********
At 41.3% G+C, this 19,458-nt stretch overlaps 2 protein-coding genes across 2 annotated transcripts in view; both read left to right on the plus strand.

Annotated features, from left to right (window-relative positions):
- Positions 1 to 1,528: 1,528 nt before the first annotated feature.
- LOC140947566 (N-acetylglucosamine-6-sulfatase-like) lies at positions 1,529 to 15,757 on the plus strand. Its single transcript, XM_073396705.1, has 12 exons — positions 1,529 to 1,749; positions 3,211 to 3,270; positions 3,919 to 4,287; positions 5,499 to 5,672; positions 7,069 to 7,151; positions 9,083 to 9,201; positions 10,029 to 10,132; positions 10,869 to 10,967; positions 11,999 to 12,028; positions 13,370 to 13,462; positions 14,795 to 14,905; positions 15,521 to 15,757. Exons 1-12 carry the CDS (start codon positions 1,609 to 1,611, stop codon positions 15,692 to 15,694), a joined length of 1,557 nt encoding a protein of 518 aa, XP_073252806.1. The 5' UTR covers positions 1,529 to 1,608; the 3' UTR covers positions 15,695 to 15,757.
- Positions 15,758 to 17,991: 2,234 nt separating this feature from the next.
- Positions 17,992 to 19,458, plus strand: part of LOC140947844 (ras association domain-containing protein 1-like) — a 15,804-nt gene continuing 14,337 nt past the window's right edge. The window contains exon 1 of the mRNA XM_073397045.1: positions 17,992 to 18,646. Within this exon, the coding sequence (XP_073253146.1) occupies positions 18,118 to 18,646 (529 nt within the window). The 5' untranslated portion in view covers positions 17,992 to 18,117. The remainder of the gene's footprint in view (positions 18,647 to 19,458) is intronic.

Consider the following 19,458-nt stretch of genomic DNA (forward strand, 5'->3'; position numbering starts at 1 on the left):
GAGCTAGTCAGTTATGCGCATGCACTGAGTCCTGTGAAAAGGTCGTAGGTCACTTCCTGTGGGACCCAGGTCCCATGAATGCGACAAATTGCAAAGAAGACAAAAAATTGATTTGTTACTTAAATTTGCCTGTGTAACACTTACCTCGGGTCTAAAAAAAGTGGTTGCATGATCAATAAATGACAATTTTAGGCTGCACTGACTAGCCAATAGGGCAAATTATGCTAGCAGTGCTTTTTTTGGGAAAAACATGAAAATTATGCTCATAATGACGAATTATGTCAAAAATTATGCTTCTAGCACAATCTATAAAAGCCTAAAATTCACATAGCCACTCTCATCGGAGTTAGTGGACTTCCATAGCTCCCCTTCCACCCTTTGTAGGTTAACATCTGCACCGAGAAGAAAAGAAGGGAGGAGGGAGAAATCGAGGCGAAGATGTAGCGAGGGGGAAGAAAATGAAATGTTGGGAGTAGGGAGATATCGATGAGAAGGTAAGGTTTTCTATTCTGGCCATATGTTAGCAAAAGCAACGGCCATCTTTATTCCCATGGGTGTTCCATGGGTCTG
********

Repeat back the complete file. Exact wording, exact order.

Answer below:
At 41.3% G+C, this 19,458-nt stretch overlaps 2 protein-coding genes across 2 annotated transcripts in view; both read left to right on the plus strand.

Annotated features, from left to right (window-relative positions):
- Positions 1 to 1,528: 1,528 nt before the first annotated feature.
- LOC140947566 (N-acetylglucosamine-6-sulfatase-like) lies at positions 1,529 to 15,757 on the plus strand. Its single transcript, XM_073396705.1, has 12 exons — positions 1,529 to 1,749; positions 3,211 to 3,270; positions 3,919 to 4,287; positions 5,499 to 5,672; positions 7,069 to 7,151; positions 9,083 to 9,201; positions 10,029 to 10,132; positions 10,869 to 10,967; positions 11,999 to 12,028; positions 13,370 to 13,462; positions 14,795 to 14,905; positions 15,521 to 15,757. Exons 1-12 carry the CDS (start codon positions 1,609 to 1,611, stop codon positions 15,692 to 15,694), a joined length of 1,557 nt encoding a protein of 518 aa, XP_073252806.1. The 5' UTR covers positions 1,529 to 1,608; the 3' UTR covers positions 15,695 to 15,757.
- Positions 15,758 to 17,991: 2,234 nt separating this feature from the next.
- Positions 17,992 to 19,458, plus strand: part of LOC140947844 (ras association domain-containing protein 1-like) — a 15,804-nt gene continuing 14,337 nt past the window's right edge. The window contains exon 1 of the mRNA XM_073397045.1: positions 17,992 to 18,646. Within this exon, the coding sequence (XP_073253146.1) occupies positions 18,118 to 18,646 (529 nt within the window). The 5' untranslated portion in view covers positions 17,992 to 18,117. The remainder of the gene's footprint in view (positions 18,647 to 19,458) is intronic.

Consider the following 19,458-nt stretch of genomic DNA (forward strand, 5'->3'; position numbering starts at 1 on the left):
GAGCTAGTCAGTTATGCGCATGCACTGAGTCCTGTGAAAAGGTCGTAGGTCACTTCCTGTGGGACCCAGGTCCCATGAATGCGACAAATTGCAAAGAAGACAAAAAATTGATTTGTTACTTAAATTTGCCTGTGTAACACTTACCTCGGGTCTAAAAAAAGTGGTTGCATGATCAATAAATGACAATTTTAGGCTGCACTGACTAGCCAATAGGGCAAATTATGCTAGCAGTGCTTTTTTTGGGAAAAACATGAAAATTATGCTCATAATGACGAATTATGTCAAAAATTATGCTTCTAGCACAATCTATAAAAGCCTAAAATTCACATAGCCACTCTCATCGGAGTTAGTGGACTTCCATAGCTCCCCTTCCACCCTTTGTAGGTTAACATCTGCACCGAGAAGAAAAGAAGGGAGGAGGGAGAAATCGAGGCGAAGATGTAGCGAGGGGGAAGAAAATGAAATGTTGGGAGTAGGGAGATATCGATGAGAAGGTAAGGTTTTCTATTCTGGCCATATGTTAGCAAAAGCAACGGCCATCTTTATTCCCATGGGTGTTCCATGGGTCTG